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Grisinger Reviews Works on Vertical Files and Paper Shredders

You have to be a certain kind of legal historian to have your imagination fired by tabbed file folders, but, hell, I’m one too.  Over at Jotwell, Joanna Grisinger, Northwestern University, writes on two articles, Craig Robertson, Granular Certainty, The Vertical Filing Cabinet, and the Transformation of Files, 4 Administory 76 (2019); and Marianne Constable, The Paper Shredder: Trails of Law, 23 Law Text Culture 276 (2019).  Professor Grisinger writes:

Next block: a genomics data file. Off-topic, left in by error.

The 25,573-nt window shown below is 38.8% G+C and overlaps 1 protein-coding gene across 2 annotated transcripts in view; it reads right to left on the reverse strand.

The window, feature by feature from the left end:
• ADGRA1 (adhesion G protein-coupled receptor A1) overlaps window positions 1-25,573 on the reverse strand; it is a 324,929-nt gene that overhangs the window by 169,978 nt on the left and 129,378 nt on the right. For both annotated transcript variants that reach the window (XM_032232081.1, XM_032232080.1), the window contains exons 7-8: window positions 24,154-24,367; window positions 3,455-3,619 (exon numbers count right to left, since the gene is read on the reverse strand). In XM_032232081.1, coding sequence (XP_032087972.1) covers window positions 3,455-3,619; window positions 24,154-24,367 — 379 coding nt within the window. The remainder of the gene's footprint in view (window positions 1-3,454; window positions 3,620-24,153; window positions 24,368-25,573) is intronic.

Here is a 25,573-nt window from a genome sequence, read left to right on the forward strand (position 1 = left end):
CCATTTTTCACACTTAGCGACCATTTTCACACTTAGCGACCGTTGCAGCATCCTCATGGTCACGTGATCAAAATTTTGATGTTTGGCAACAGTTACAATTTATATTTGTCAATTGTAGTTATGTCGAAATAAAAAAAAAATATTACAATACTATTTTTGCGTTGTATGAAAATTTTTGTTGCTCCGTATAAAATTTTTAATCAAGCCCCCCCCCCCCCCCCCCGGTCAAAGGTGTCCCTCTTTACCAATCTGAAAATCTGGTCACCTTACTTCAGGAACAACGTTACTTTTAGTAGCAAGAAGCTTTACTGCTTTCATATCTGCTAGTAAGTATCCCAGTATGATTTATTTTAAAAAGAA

"The Last of the NRA" (1938)(LC)
Anyone who has done archival research has grappled with someone else’s file organization—are the papers you seek filed chronologically? By correspondent? By topic? By some other method inscrutable to the outsider? Does the filing system reflect the thinking of your research subject, of a secretary or clerk, or of a later archivist seeking to impose order on chaos? Finally, will the files actually contain the documents you’re hoping to find? Two recent articles take seriously the prosaic technologies of file storage, on the one hand, and file destruction, on the other, explicating the history of the tabbed file folder, the filing cabinet, and the paper shredder. These technologies are crucial to the contemporaneous operation of the bureaucratic process, and, of course, silently shape how we write history from those files. [More. ]
–Dan Ernst

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